Posted by: Rael Kalley | May 14, 2016

353. Long-term pleasure is the ultimate objective.

Last week we began a discussion on the difficulties and challenges we face whenever we try and implement long-term, sustainable change into our daily lives.

We discussed the frustrations many people have in sustaining weight loss, as witnessed by a recent news story outlining how many of the contestants on the reality show The Greatest Loser, have gained back most, if not all of the immense amount of weight they lost during their one-year participation in this show.

We also discussed the frightening statistic that 9 out of 10 people who have undergone cardiac bypass surgery will, within five years, discover that their transplanted veins and arteries are as blocked as were their coronary arteries prior to surgery.

And we ended the chat by discussing how societally we tend to lean heavily on pain and fear as our primary means of motivation.

Both pain and fear are extremely powerful causes of motivation and very often produce extremely beneficial results.

The challenge using these as tools for motivation is that the very moment the pain goes away and the fear of negative consequences subsides, then the driving force behind the motivation drifts off to the side, often never to be seen again.

So perhaps it is time for a paradigm shift.

Maybe, just maybe, the incentives we offer, and the consequences we focus on in order to inspire and motivate ourselves and others should shift 180° and pleasure, joy, happiness, perfect health and prosperity should become the foundations upon which we build commanding and sustainable strategies to motivate ourselves and others.

The old adage, “what gets rewarded, gets repeated” is indeed powerful as it serves as a prompt that when we receive a reward for a job well done, we are far more likely to do again that which generated the reward in the first place.

I have spoken with numerous people who, while representing only a minute percentage of the population, have successfully brought about massive change in their lives and in their world and have managed to sustain this for many years.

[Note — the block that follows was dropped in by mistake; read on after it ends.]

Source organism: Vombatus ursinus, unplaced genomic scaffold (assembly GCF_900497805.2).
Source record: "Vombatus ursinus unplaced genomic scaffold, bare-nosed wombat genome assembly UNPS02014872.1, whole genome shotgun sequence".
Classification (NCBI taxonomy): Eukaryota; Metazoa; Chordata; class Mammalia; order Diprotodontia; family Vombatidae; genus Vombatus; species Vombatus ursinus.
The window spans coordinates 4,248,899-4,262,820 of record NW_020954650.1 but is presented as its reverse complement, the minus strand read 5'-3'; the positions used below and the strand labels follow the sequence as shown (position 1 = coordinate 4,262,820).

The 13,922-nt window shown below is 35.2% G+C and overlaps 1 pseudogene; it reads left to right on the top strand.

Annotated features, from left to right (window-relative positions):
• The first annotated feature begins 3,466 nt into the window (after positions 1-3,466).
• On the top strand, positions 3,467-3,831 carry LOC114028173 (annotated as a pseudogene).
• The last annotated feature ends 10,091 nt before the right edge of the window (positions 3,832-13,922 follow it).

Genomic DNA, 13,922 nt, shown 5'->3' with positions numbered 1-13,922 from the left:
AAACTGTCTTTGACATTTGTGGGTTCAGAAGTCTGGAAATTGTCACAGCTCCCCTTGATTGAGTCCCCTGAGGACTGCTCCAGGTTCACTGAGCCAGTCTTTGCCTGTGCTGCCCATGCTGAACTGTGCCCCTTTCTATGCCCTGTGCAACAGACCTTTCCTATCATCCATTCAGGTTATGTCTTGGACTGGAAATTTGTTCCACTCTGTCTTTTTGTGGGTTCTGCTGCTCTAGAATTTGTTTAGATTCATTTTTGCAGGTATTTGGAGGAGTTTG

When questioned, they will all acknowledge – albeit somewhat sheepishly – that their initial and early incentive for undertaking the change was driven by pain or fear of some kind.

They will also acknowledge that as long as the pain and fear remained on their radar, they sustained the behaviours necessary to maintain the change and as soon as they became comfortable in their beliefs that both the pain and fear were permanently banished, they soon reverted to the very behaviours that produced the pain and fear in the first place.

These few folks count themselves among the lucky ones who quickly realized that in order to sustain the behaviours that were giving them the lives they wanted, they would need to focus – both in the present and future – on the happiness, joy and pleasure that these changes had brought into their lives.

And by shifting their focus they have been able to lay claim permanently to the lives they want and they all will confidently state their beliefs that as long as they remain motivated by the pleasure they have, they will continue the very behaviours that helped make their lives as wonderful as they are today.

If it is indeed true that we catch more flies with honey than we do with vinegar, then perhaps when we set out to bring about long-term change, we should focus on acquiring the sweet taste of honey rather than avoiding the bitter taste of vinegar.

After all, the continued pain and disappointment of losing 20 pounds only to gain back 25, and then losing 30 to gain back with 35 can easily bring about the phenomenon known as “learned helplessness” and that is a form of pain none of us ever want to experience.

So the next time you find yourself slipping off the wagon, spend a few minutes focusing on how good it feels to be back on the wagon.

And then climb back up again.

Till we read again.


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